We went from controlling technology with keyboards, a mouse and buttons to touch in a flash of the eye. As touch continues to be the focus of smartphones and tablets, perhaps the introductions of technologies like Siri and Xbox's Kinect are really where we should spending more of our attention. The problem, of course, is that should wearable technology that is enabled and enhanced by Siri and Kinect-like technologies become the norm, marketers are (pardon the expression) screwed. As smartphones and tablets take hold with more of the population, marketing professionals are struggling to figure out how to transpose advertising and marketing messages in a succinct and successful way. To date, there are no clear winners in the realm of mobile marketing. Everything is still up for grabs. Just imagine what that could look like once wearable technology over-takes the smartphone and tablet. Many won't even begin to think about this because they believe the event horizon is too far off in the distance. If history (and technology) has taught us anything, it could happen tomorrow. Welcome to the era of exponential growth in business, technology and marketing.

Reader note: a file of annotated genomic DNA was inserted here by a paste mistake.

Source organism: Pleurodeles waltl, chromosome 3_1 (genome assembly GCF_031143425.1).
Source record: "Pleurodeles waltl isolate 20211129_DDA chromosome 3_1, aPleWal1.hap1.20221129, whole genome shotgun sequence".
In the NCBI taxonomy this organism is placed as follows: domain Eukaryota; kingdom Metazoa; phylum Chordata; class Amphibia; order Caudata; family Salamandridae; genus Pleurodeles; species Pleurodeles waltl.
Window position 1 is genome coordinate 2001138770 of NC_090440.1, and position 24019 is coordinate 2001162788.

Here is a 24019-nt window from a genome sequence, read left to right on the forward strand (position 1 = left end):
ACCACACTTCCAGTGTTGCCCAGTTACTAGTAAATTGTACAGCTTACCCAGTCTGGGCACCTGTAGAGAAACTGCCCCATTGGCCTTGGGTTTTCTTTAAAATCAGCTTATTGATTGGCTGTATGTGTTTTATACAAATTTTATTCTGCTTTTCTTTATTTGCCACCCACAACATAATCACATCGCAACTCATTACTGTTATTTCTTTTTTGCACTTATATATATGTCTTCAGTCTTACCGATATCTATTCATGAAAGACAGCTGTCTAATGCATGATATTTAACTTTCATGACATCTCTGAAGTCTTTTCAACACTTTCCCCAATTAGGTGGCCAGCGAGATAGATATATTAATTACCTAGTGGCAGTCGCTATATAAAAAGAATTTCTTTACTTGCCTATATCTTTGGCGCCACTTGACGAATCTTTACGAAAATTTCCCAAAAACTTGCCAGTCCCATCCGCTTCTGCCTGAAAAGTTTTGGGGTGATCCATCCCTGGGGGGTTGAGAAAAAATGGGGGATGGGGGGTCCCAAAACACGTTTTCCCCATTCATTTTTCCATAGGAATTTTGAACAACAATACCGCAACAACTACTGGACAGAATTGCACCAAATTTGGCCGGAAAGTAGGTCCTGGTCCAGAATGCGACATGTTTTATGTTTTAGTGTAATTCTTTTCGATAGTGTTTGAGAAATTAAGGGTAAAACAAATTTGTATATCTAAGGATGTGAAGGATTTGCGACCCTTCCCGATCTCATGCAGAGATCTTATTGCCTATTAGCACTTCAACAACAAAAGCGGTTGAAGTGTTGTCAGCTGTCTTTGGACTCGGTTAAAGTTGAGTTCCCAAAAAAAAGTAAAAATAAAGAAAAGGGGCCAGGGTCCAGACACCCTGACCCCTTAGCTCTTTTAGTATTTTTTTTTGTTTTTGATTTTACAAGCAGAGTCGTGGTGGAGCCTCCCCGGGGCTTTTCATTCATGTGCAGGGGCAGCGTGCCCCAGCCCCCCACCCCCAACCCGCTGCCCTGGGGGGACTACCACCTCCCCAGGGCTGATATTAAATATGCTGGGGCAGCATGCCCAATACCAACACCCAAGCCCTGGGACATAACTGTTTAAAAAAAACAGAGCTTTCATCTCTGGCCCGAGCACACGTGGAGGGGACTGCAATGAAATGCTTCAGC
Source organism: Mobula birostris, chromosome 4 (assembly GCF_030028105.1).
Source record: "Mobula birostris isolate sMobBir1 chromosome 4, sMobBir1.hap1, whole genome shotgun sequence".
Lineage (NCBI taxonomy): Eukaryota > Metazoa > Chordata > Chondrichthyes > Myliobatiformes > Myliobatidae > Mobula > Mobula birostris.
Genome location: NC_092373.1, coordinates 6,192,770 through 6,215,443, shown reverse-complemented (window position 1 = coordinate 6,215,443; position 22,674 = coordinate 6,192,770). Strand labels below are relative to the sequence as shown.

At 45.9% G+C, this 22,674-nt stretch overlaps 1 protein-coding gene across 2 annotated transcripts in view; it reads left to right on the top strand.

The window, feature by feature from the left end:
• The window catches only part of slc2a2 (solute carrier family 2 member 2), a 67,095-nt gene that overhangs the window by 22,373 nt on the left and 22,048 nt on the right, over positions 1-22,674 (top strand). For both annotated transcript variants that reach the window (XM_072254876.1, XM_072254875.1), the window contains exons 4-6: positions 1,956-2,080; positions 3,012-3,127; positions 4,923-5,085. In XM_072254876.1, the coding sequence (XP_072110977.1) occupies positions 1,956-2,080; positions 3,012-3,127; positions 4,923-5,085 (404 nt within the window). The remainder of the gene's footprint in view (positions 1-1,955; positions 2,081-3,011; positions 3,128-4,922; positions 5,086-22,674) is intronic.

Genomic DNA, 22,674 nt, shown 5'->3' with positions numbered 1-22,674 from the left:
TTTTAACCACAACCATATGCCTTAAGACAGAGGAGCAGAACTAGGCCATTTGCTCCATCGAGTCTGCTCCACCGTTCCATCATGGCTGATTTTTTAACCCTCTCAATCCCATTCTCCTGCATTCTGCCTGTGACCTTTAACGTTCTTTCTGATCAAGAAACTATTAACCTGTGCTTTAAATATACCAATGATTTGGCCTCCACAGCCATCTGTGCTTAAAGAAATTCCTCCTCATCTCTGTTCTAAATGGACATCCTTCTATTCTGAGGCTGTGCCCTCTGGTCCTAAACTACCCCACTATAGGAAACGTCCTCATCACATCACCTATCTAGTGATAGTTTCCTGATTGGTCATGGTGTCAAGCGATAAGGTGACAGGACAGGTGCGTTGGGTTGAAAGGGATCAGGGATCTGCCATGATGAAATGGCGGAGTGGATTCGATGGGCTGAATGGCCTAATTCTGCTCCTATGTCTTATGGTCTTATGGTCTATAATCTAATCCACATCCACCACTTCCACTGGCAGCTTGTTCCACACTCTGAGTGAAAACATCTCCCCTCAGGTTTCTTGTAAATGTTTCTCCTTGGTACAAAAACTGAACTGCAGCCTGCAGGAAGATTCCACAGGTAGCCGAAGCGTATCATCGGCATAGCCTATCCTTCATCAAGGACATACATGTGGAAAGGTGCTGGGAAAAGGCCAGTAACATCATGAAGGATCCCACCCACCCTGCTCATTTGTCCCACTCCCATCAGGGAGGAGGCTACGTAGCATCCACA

Could the end of the smartphone also spell the end for digital advertising?
The above posting is my twice-monthly column for The Huffington Post called, Media Hacker. I cross-post it here with all the links and tags for your reading pleasure, but you can check out the original version online here:Tweet
We're a long way off the end of the smartphone. There's a lot of life in the old dog yet! Smartphones are becoming increasingly powerful both in terms of their hardware, software and problems they solve.
Glasses start from scratch. They're immature today, and will be immature for a long time.
What we might start seeing first are glasses that work with your smartphone to enhance and compliment the smartphone experience. PDAs did this when they initially came out by partnering with featurephones, until both technologies merged.